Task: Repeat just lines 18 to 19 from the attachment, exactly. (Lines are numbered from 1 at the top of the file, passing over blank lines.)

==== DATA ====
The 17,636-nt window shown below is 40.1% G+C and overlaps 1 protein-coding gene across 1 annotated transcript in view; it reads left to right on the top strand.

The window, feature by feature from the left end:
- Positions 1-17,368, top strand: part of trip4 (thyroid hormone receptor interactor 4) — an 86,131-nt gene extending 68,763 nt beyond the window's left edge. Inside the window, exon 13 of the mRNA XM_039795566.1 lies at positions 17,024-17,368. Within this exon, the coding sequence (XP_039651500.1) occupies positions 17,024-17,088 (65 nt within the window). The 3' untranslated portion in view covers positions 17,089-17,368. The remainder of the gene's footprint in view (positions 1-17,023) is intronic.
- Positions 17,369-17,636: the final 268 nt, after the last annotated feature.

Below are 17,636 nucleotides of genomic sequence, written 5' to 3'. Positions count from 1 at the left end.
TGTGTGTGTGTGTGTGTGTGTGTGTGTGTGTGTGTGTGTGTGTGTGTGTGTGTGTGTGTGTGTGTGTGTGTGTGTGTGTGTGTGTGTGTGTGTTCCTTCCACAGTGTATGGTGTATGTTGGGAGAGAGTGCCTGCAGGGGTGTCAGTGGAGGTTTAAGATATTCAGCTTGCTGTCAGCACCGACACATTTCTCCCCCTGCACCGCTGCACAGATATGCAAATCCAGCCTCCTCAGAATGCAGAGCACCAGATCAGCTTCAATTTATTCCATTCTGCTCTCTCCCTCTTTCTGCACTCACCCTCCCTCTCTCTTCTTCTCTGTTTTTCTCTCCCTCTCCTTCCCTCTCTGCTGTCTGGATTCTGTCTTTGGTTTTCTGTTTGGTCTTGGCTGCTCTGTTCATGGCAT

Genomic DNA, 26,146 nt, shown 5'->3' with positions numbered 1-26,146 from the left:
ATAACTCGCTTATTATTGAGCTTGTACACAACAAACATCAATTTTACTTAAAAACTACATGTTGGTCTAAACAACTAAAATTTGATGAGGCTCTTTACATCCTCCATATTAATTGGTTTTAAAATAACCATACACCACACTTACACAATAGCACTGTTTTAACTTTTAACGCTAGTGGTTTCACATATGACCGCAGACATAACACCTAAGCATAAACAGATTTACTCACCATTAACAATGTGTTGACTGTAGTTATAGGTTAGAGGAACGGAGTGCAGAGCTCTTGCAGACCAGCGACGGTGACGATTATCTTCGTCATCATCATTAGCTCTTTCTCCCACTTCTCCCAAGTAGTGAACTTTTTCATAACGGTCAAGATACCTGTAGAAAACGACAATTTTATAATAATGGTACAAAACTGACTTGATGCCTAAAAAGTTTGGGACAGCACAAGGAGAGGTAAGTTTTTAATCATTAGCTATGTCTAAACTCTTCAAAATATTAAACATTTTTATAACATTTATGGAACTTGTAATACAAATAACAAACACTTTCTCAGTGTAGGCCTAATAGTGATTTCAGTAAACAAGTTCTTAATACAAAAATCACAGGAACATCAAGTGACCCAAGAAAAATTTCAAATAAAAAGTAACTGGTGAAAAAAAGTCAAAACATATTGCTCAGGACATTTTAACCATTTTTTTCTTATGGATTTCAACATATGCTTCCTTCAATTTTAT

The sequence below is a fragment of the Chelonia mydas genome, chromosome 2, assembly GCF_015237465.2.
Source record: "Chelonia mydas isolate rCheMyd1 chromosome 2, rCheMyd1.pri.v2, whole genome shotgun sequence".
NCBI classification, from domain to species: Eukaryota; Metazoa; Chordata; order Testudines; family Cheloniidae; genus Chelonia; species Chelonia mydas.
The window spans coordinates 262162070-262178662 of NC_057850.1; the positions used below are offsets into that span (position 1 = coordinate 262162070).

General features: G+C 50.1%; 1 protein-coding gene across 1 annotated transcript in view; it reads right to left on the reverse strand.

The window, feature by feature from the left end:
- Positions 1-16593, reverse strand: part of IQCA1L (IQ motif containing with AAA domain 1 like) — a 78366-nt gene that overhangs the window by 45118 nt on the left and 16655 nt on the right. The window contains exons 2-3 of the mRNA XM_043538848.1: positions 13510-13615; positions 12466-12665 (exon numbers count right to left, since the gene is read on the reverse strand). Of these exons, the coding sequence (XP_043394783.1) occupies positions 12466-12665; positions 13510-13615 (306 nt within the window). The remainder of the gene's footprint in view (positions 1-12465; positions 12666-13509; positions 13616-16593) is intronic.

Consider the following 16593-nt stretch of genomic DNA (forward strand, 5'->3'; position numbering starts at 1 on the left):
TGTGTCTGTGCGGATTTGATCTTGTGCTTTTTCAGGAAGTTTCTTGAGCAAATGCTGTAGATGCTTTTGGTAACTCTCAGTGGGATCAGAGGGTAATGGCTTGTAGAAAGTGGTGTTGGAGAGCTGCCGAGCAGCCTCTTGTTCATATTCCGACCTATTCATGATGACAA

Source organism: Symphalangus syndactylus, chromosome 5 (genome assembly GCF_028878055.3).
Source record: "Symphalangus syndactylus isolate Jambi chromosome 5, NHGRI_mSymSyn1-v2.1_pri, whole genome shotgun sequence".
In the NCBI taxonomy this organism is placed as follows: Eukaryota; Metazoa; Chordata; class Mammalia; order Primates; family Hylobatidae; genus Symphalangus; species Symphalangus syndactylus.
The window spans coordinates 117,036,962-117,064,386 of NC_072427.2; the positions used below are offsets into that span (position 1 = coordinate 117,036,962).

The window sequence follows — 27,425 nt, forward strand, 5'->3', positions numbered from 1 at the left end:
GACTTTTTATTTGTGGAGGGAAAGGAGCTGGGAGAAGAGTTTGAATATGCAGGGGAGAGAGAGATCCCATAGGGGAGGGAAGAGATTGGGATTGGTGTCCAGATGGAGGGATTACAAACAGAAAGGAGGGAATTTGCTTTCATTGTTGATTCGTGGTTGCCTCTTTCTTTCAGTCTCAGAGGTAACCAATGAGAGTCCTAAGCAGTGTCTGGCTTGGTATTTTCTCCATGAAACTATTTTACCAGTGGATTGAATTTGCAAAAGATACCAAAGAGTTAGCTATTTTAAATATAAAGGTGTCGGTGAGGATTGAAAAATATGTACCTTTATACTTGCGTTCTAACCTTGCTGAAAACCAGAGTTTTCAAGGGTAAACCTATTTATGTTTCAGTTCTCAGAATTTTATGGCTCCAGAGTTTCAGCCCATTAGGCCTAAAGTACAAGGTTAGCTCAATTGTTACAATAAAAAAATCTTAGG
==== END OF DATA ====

Source organism: Symphalangus syndactylus, chromosome 5 (genome assembly GCF_028878055.3).
Source record: "Symphalangus syndactylus isolate Jambi chromosome 5, NHGRI_mSymSyn1-v2.1_pri, whole genome shotgun sequence".